Rediscover the beauty of post and write a letter to an old friend. 

Call our grandmother and listen to her stories of days gone by. 

We will never pass up a potluck. Eating alone doesn’t make much sense. 

We will embrace opportunities for group work, because collaboration is a gift. We will listen to our peers until they feel that they have been understood. 

 Yet, amidst this eruption of social interactions, we will also make time to have conversations with ourselves, to find our own quiet, calm space, and to relish these moments of solitude because they allow us time to contemplate and process our exchanges with others. 

We will engage in work that feels like play. Work that allows you to exercise our own unique creative faculties, work that we are passionate about, work that is meaningful to us.

Let us take back the streets.

Let us reclaim our identity as social beings.

Let us create connection where only contact existed before. 





A manifesto for social creatures

11 09 2012

Last week, I received an unusual homework assignment unlike any before – write a manifesto. It was assigned at the end of my first class of a course called “From Dada to Hell’s Kitchen” which explores performance art. I read bits and pieces of other manifestos to try to gain some inspiration – the Communist Manifesto, the Anarchist Manifesto, the Cannibal Manifesto, the Port Huron Statement, the Futurist Manifesto and even the Lululemon manifesto. This is is a work in progress, but it’s what I’ve come up with so far. Critical feedback welcome.

We are social creatures. And as such, our identity is a mosaic of the people we meet. The selection of each piece is influenced by our conversations. We chose to include what we like, and leave the rest. 

In accordance with our social nature, we must slow down and create time and space to have these conversations. Listen and observe, and be transformed.

Create meaningful friendships. 

Learn the names of the people you meet. Remember details about them and every once and awhile, ask them how their parents are doing. 

Build a diverse social network. Not a virtual one, but a real one. 

Make friends with people who you wouldn’t normally be friends with. You might learn something new. 

Rediscover the beauty of post and write a letter to an old friend. 

Call your grandmother and listen to her stories of days gone by.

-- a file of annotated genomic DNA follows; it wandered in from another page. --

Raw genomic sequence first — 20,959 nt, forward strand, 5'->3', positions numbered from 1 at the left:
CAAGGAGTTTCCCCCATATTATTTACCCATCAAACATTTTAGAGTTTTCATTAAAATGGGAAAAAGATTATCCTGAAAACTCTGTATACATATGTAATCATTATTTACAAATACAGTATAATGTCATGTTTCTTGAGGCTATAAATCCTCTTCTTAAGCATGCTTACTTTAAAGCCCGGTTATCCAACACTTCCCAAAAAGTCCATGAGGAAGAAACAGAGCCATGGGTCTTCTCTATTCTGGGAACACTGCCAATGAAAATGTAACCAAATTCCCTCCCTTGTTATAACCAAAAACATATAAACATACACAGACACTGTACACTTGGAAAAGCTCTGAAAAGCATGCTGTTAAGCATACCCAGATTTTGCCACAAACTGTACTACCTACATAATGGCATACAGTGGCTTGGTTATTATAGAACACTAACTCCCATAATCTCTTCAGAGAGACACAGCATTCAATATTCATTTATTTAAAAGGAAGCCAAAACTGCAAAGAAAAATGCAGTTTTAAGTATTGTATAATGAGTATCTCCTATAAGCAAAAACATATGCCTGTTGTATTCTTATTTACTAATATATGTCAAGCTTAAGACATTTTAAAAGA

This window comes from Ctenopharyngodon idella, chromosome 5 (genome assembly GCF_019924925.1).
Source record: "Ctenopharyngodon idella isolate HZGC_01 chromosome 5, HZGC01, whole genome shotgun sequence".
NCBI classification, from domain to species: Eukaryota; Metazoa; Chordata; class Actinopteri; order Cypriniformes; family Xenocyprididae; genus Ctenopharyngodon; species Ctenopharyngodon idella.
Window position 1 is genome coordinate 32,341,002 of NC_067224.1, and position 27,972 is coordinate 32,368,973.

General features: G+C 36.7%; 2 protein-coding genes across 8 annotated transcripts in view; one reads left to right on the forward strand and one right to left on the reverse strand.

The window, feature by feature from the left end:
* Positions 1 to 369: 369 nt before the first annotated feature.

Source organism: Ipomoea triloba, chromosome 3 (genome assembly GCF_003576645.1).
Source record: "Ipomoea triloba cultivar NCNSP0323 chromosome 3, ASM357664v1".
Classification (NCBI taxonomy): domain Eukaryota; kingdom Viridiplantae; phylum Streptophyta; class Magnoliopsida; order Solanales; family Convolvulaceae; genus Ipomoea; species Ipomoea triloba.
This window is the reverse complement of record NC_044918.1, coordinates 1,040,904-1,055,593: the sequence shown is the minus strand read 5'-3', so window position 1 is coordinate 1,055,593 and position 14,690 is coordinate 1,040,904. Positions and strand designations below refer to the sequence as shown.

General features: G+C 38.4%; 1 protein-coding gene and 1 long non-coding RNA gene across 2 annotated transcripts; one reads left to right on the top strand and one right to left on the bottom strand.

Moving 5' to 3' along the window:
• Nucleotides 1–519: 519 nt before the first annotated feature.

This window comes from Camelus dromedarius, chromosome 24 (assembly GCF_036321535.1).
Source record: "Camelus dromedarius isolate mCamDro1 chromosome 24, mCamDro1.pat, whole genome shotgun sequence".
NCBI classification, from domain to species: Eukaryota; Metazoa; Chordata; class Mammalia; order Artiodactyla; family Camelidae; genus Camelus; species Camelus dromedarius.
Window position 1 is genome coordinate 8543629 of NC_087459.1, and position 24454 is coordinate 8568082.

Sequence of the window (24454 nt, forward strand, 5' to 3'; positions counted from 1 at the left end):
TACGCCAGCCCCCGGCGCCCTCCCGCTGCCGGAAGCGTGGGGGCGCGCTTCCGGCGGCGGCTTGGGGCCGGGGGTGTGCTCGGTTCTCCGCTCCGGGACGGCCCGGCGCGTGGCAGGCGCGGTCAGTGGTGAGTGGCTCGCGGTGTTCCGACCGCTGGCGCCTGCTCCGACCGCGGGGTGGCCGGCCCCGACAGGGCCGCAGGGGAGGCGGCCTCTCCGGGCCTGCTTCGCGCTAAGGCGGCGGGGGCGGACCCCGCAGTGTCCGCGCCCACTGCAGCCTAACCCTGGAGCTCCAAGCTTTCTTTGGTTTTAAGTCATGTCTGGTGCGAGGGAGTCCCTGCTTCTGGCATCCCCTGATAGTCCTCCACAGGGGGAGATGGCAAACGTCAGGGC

Never pass up the opportunity to host or attend a potluck. Eating alone doesn’t make much sense. 

Embrace group work. It’s a learning experience and it builds character. Sometimes it is fun.

Social capital is real capital. Appreciate its worth and invest in it extensively.  

Governments are elected and defeated. Corporations eventually require bailouts. Cars break down. But people are consistent. Yet consistently changing, which allows for new conversations. 

We don’t have to respond to every text message, notification or email the moment you receive it. They will be there later. Instead, prioritize the friends who are with you right now.

Yet make time to have conversations also with yourself. Relish these moments of solitude because they allow us time to contemplate and process our exchanges with others. 

Don’t wait. Add some pieces to your mosaic today. And continue everyday. It will never be finished. 

Similar to the Lululemon, I came across another company called Holstee that also has a good manifesto. I like it.





Welkom in Amsterdam

26 08 2012

I have now been in Amsterdam for one week and the dust beneath my feet is beginning to settle. Yet, this week has gone by very quickly because I was busy with orientation activities organized by ISN (International Student Network). The highlights include a neon party, a crash course in Dutch, a boat cruise through Amsterdam’s canals, picnicking with friends in Oosterpark, a improv comedy night at Boom Chicago, a rooftop BBQ, sport climbing and karate at the university’s beautiful sports center and the final party with over 800 people! And last night, a couple friends and I went to “Pluk de nacht” or “Seize the night”, an open air film festival where we watched a coming-of-age comedy called “Terri“. However, even more exciting than all these activities was meeting so many new friends who are also studying in Amsterdam on exchange this term!